Stewed Saltfish


From lush rainforests to secluded beaches, this hidden gem is big on appeal. Hike up Mount Liamuiga, tour iconic heritage attractions, catch the buzz of the rustic beach bars or simply laze on a secluded beach. On St. Kitts, exploring and relaxing are never far away.

Known for the warmth and hospitality of its people, the charming island of St. Kitts also boasts some hidden treasures. Take a ride on the ‘Sugar Train’ – the Caribbean’s only scenic railway, or see batik-making at Caribelle Batik Romney Manor.

Bring some colour to your cooking with this must-try St. Kitts favourite, naturally bursting with taste.

Stewed saltfish



• 450g saltfish
• 1 green, 1 yellow & 1 red pepper, diced
• 450g tomatoes, chopped
• 5 cloves of garlic, chopped
• 4 tbsp oil
• 2 tbsp butter
• 6 spring onions, finely chopped


Boil the fish in water until tender, for about 20 minutes. Drain before removing bones, scales and flakes. Heat oil in a large pan. Add peppers, spring onions, onion and garlic. Cover and cook over low heat for 5 mins, stirring occasionally. Add the tomatoes and simmer over medium heat for 2 to 3 mins. Add saltfish, butter, salt and pepper. Cover the stew and simmer over low heat for 5 minutes. Serve with spicy plantains, seasoned breadfruit and delicious coconut dumplings.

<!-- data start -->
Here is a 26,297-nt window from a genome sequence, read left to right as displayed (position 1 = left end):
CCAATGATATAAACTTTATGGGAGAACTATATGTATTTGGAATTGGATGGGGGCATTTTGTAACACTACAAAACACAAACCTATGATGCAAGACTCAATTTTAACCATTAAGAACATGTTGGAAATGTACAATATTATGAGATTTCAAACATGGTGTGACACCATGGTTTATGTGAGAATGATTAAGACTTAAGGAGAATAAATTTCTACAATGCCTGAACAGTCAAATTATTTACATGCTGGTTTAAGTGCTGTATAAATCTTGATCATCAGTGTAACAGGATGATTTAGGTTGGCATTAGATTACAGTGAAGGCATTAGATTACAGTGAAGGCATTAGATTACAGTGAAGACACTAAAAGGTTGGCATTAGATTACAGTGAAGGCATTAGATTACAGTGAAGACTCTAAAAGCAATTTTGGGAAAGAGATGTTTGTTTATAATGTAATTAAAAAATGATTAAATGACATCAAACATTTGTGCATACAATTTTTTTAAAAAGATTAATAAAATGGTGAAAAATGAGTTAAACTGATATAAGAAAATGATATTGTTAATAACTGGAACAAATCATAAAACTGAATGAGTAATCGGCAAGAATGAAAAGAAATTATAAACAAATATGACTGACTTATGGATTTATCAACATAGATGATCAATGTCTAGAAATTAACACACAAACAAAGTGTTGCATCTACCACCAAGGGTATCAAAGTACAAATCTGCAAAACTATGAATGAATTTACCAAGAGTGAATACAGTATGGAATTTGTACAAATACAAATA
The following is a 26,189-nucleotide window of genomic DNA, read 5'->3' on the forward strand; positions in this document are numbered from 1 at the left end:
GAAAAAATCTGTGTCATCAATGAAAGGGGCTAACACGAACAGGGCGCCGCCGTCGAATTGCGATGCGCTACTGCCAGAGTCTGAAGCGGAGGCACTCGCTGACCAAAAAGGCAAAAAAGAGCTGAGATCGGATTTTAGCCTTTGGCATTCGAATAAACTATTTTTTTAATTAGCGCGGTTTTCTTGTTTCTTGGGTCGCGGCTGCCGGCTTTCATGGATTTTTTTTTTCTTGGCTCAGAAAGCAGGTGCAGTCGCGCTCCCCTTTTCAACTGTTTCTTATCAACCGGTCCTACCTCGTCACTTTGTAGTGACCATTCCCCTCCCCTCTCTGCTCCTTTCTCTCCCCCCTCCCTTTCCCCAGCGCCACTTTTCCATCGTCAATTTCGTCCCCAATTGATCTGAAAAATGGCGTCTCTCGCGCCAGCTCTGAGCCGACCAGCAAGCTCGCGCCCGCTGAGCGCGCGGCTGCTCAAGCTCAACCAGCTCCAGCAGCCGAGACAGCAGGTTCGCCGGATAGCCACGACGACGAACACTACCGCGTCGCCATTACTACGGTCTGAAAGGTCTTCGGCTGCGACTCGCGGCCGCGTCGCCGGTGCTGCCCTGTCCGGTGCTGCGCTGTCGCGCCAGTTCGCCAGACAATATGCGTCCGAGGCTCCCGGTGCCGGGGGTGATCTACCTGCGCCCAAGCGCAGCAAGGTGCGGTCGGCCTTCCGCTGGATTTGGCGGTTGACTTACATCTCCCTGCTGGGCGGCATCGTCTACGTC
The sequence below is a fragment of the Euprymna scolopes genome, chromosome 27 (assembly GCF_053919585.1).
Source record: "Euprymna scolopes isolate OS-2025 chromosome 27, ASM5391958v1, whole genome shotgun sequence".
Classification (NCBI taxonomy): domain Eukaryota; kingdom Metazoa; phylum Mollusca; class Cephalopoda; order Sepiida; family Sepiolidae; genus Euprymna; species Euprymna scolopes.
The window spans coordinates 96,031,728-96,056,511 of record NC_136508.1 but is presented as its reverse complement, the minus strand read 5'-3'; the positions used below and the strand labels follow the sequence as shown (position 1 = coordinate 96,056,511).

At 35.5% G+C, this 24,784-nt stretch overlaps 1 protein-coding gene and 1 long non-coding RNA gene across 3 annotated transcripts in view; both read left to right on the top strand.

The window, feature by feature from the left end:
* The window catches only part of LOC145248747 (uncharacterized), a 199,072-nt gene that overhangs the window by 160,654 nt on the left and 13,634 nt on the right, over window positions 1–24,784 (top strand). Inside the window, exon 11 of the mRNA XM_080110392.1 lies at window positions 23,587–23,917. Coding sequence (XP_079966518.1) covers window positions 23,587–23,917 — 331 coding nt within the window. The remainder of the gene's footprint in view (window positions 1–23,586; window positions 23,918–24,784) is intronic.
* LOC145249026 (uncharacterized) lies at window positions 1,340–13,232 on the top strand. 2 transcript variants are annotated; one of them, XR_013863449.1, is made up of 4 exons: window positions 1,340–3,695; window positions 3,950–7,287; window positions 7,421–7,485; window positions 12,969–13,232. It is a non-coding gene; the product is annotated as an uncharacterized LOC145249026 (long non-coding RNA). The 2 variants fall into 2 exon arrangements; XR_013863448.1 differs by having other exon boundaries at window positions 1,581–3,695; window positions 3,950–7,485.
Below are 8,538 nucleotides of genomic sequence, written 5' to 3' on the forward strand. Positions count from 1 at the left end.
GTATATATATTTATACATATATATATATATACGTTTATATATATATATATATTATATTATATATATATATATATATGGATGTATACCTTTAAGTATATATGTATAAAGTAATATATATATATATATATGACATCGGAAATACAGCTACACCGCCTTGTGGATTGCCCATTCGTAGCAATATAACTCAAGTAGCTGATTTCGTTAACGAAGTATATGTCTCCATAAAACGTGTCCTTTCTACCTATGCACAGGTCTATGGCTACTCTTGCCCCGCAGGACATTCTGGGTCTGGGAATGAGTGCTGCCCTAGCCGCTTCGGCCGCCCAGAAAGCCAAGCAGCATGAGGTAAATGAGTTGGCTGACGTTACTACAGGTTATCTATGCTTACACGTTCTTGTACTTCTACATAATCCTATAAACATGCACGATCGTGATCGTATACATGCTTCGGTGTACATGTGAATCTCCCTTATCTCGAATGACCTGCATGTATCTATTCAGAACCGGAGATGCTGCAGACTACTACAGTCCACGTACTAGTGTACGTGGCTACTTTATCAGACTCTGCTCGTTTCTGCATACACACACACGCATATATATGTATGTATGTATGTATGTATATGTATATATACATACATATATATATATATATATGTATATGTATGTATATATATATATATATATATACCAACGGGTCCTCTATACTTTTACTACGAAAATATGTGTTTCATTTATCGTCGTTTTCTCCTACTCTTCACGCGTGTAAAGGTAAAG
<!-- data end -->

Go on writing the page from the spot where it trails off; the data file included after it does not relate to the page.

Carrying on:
Ting and Sting. It may be simple to prepare, but this tempting tipple has a sting in its tail. Add 1 oz. rum to 5 oz. of Ting, a local grapefruit flavoured soda.

Green Fig & Saltfish


An emerald rainforest blankets the island’s dramatic peaks and valleys, while tranquil beachy coves and fishing villages dot the coast. Stay in the sun-soaked south of the island for eye-catching Piton views. The Gros Piton is the easiest to climb if you’re feeling adventurous, and there are some great excursions to other scenic highlights.

Marigot Bay, Pigeon Island and the sulphur springs in the famous ‘drive-in’ volcano are must-visit sights, while plantation tours and canopy ziplining bring the adventure. Reefs cover 60% of the island waters, so diving and snorkelling are essential too.

Another spicy seafood classic with a sweet, fruity hit to temper the heat.

Green fig & saltfish



• 225 g saltfish
• Coconut or olive oil for frying
• 1 small onion, chopped
• 1 tbsp hot pepper, chopped
• 1 clove garlic, crushed
• 2 spring onions, sliced
• 2 tomatoes, diced
• 2 green bananas (green figs) boiled until tender and skins have split, peeled and diced
• 1 sprig of thyme
• Handful of coriander


Prepare the saltfish by rinsing off the excess salt. Put into a pan and cover with cold water. Bring to the boil then drain. Remove the skin and bones and flake the flesh. Heat a little oil in a large pan and gently fry the onion, seasoning peppers and garlic until softened. Add the spring onions and stir well. Remove the pan from the heat and stir in the prepared saltfish. Add the tomatoes and thyme. Finally stir in the bananas. The dish shouldn’t need any more seasoning because of the saltfish.


Lucian Slammer. This one is not for the faint of heart… Mix 2 oz Bounty Rum; 1 oz pineapple juice; 1 oz Marigot Bay Coconut and Rum; ½ oz lime; ½ oz Blue Curacao. Pour over ice and splash with a dash of Bitters.

Jerk Chicken